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Harley Davidson Motor Company and Others Sued Over Fatal Motorcycle Accident

— May 5, 2021

Harley Davidson Motor Company and others are at the center of a lawsuit stemming from a fatal motorcycle accident that happened last year.

Motor Company, Stan’s Harley-Davidson’s in Batavia, and Robert Bosch recently came under fire in a lawsuit filed by a Batavia man over a fatal motorcycle accident that happened last year. According to the lawsuit, Harold Morris went for a motorcycle ride 11-months-ago with his partner, Pamela SinClair of Caledonia. They were riding a 2019 Harley-Davidson trike motorcycle when it allegedly malfunctioned, “left the roadway, struck an embankment, and overturned, killing SinClair.”

When commenting on the incident, Morris said, “It’s my biggest thought is loss…I want to make sure nobody else goes through it.” He added, “I was in the hospital out of Erie, PA for four weeks…I don’t remember a thing. Absolutely no memory from the accident.” Of SinClair, Morris said, “She was a very generous, caring woman who really loved the family, loved to travel with me and just enjoy life.”

Gavel with law books; image by wp paarz, via Flickr, CC BY-SA 2.0, no changes.
Gavel with law books; image by wp paarz, via Flickr, CC BY-SA 2.0, no changes.

According to Paul Edelstein, the attorney representing Morris, the motorcycle trike was purchased in December 2018 at Stan’s in Batavia. Two months later, it malfunctioned and caused the first of two accidents. Fortunately, neither Morris nor SinClair were injured in that particular incident. In 2019, the suit claims a “safety recall was put out from Harley Davidson regarding the trike’s traction control software, manufactured by Robert Bosch LLC, which could cause activation of the rear brake, leading to an unexpected change of direction.” Edelstein added:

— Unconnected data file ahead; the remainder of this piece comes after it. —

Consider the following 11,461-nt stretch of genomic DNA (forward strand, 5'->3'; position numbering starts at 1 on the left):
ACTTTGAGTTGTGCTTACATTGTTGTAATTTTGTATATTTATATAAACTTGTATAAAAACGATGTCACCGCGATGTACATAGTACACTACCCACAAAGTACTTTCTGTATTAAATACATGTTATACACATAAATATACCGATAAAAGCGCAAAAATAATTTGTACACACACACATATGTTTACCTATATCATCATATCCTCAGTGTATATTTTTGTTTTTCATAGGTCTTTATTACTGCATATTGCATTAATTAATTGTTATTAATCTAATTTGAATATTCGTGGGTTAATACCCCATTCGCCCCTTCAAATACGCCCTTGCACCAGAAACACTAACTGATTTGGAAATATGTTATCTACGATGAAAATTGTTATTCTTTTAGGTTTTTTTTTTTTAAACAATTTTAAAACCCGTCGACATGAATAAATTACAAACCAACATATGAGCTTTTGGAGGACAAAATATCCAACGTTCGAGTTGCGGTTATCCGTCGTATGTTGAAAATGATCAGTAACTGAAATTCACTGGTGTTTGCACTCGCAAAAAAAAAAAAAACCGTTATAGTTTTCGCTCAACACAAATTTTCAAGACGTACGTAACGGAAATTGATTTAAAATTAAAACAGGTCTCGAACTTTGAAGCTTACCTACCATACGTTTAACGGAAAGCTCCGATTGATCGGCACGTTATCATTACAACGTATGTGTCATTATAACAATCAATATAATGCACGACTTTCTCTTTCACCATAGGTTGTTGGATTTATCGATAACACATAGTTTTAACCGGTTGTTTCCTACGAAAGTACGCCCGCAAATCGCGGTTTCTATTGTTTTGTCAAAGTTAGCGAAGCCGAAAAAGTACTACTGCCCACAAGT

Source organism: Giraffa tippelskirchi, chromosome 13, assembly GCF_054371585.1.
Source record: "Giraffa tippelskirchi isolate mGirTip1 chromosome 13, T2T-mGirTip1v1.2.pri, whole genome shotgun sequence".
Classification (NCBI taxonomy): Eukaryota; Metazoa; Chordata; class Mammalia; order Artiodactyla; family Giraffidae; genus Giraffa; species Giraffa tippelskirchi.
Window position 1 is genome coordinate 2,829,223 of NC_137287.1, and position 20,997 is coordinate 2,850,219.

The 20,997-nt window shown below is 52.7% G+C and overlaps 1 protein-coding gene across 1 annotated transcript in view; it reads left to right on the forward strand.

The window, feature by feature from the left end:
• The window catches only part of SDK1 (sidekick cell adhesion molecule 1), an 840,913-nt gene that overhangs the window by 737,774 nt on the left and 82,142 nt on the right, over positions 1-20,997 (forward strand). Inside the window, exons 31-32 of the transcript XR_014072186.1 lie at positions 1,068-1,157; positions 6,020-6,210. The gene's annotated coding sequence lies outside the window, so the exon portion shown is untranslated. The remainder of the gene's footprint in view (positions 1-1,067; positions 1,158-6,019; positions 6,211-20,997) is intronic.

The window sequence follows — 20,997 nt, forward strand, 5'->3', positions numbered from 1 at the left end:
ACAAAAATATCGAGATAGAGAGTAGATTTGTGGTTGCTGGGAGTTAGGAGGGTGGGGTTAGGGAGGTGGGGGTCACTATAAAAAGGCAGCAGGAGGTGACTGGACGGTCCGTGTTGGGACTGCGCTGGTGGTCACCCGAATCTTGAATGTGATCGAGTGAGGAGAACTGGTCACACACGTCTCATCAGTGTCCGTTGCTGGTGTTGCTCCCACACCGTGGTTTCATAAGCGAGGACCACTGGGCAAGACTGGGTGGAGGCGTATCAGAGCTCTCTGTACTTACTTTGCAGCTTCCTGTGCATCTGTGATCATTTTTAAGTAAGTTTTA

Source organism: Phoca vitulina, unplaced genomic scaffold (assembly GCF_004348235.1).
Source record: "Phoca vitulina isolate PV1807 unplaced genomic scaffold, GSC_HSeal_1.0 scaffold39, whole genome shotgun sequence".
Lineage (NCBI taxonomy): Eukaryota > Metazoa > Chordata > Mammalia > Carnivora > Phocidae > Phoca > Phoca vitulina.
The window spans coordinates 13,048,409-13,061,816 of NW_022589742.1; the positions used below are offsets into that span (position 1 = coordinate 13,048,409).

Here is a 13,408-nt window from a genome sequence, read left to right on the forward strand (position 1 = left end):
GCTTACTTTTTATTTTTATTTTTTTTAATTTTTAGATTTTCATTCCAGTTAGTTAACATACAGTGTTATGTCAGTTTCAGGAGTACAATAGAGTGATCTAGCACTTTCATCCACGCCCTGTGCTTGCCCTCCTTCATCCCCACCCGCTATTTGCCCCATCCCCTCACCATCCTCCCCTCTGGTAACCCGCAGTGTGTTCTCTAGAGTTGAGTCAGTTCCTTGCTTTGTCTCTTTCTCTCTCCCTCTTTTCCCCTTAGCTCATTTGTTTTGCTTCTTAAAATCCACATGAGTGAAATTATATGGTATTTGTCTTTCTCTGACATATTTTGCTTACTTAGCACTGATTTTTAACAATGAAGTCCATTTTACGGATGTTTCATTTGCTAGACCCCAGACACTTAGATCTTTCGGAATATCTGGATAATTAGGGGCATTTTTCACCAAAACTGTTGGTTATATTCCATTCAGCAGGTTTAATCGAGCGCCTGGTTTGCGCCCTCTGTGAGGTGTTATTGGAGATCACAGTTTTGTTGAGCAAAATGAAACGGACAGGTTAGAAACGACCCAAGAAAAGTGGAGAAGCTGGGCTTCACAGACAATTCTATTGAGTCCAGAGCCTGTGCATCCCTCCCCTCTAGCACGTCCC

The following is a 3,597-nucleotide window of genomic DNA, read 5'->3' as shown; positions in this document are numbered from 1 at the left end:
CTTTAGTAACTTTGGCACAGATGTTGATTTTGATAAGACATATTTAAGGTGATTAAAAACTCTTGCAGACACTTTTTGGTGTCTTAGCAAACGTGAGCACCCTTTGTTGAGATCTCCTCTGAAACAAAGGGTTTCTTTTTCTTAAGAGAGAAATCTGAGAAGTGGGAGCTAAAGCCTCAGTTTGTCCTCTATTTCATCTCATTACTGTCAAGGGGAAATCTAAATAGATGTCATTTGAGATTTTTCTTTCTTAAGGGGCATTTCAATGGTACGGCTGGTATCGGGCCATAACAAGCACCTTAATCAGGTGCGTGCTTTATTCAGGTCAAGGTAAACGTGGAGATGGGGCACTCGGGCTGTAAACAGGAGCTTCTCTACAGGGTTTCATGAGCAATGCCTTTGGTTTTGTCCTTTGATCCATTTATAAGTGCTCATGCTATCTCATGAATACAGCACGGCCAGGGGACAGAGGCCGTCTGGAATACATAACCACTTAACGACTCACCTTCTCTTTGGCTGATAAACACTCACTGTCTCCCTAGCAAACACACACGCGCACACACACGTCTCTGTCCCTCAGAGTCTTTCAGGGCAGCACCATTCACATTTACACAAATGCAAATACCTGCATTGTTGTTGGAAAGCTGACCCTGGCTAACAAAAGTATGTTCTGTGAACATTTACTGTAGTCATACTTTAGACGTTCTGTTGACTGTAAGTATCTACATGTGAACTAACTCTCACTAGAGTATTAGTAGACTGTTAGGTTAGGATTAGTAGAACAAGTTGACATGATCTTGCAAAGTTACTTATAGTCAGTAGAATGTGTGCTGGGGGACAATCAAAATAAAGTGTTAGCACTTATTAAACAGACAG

“We do not have an answer from Harley-Davidson as to what happened in this case…We believe we know the answer. We filed a complaint that lays out the allegations but we think they know everything. We also think there are a lot of people out there that may have more information there was more than 12,000 of these trikes put on the market and we don’t know everybody else who may have had the same experience Harold has.”

Morris took his motorcycle in shortly after the 2019 recall was issued with “a claim for them to pay the medical bills from the first accident.” Edelstein said:

“Harley-Davidson’s attorneys said, ‘not our problem we don’t think it had anything to do with this recall’…And they gave him back the trike. Unfortunately, a few short months later the exact same situation happened again.”

Unfortunately, the second accident was fatal and Morris, a rider for 40 years, said he “has not gotten back on one since the accident.” He added that he hopes his lawsuit brings about change and said:

“I hope for all of the parties involved to accept the responsibility and to make sure none of their other customers experience the same problems, difficulties tragedy that myself and the SinCair’s have.”

In response to the lawsuit, an attorney for Stan’s Harley issued the following statement:

“Stan’s Harley-Davidson has been providing countless customers with quality service since they first opened their doors in 1958. Stan’s Harley-Davidson stands behind the service they provided Mr. Morris. We will not try this case in the media and feel that plaintiff counsel’s efforts to do so create a disservice to his client, all parties, and the community of jurors.”


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